I’m always amazed that, in the English-speaking world, the works of Marcel Aymé aren’t given a smidgen of the critical and popular attention paid to Sartre, Camus, de Beauvoir, and even Queneau. There certainly seems to be some preset filter that blocks the passage of any French writer with at least a 50/50 ratio of theory to art.
Against such a filter, Aymé couldn’t stand a chance. “People will be people” is probably as much of a philosophy as he ever bothered with. And people, in all their quirks, prejudices, bad habits and good, their love for food, wine, sex, and politics, their dreams and nightmares, were something he found endlessly fascinating.
Across Paris comprises a dozen of Aymé’s short stories culled by translator Norman Denny from a half-dozen collections published in France between 1932 and 1950. (Denny published another collection, The Proverb, in 1961). It’s an excellent introduction to Aymé’s unique approach, which manages to juggle earthy humor, wild fantasy, tender affection, and wry skepticism without too many slips or collisions.
The title story Across Paris was made into a highly successful comedy starring Jean Gabin, La Traversée de Paris, in 1956. In Aymé’s original, however, the story of two men smuggling 200 pounds of black market pork through Nazi-occupied Paris ends in murder, and illustrates the violent tension between existentialism and the older world of tradition, rules, and manners. At least, that’s the underlying conflict that drives the story. Aymé would never have bothered to be so crude as to drag a message into his writing.
Aymé’s most famous story, “Le Passe-Muraille”, here translated as “The Walker-Through-Walls” also appears in Across Paris. This tale is an example of Aymé’s gift for fantasy. A middle-aged clerk suddenly discovers one day that he can pass through walls, doors, and other solid matter with little effort. At first he merely attempts it for the novelty, but soon he uses it to indulge his vices. A theft here and there leads to sneaking into bank vaults and jewelry stores. In the end, as he leaves the bed of a woman he has seduced, his powers suddenly fail, trapping him forever inside a wall.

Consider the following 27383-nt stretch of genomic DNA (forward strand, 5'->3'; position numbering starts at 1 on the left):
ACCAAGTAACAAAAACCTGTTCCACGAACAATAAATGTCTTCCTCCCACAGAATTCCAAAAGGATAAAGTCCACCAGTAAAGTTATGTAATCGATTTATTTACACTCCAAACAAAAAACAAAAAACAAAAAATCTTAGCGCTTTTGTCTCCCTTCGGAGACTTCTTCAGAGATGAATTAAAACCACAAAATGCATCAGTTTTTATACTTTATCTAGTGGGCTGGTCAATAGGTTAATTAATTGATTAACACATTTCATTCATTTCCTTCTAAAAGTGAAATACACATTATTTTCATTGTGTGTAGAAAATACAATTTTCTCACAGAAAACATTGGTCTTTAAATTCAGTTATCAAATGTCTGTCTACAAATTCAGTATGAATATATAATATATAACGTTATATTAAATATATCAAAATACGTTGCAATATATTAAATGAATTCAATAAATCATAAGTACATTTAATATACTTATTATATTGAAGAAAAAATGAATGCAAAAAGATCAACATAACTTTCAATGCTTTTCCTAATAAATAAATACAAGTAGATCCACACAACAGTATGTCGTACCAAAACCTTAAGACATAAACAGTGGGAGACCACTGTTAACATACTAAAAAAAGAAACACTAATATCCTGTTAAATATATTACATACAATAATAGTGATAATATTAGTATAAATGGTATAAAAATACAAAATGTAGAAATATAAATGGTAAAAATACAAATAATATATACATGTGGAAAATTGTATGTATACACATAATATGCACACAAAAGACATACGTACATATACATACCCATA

The sculptor Jean Marais paid tribute to this story with a statue that can be found in the Place Marcel Aymé in Montmartre. The statue captures Aymé emerging from the wall just like his character.
Another story, “Martin the Novelist” may remind some readers of the work of Raymond Queneau. Martin’s formula, through a dozen or more successful novels, has been to have his lead character die some tragic death near the end. No matter how he tries, each protagonist winds up dead. As he starts his newest book, however, the protagonist’s wife pays a call on him to plea for her husband’s life. The situation quickly gets more complicated as Martin’s publisher falls in love with the woman. Suddenly, the publisher tries to conspire to have Martin eliminate the husband. Martin and we both find it increasingly difficult to tell fiction from reality. It’s a sign of Aymé’s skill that everything flows smoothly along despite the fact that we all left disbelief behind somewhere around the story’s second or third paragraph.
Hardly anything by Aymé remains in print in English today. His children’s story, The Wonderful Farm, is available, probably due as much to its illustrations by Maurice Sendak. And very recently, Pushkin Press released a new translation of “La belle image”, Beautiful Image, which has variously been issued in the past as The Second Face and The Grand Seduction.
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Across Paris, by Marcel Aymé
New York: Harper, 1950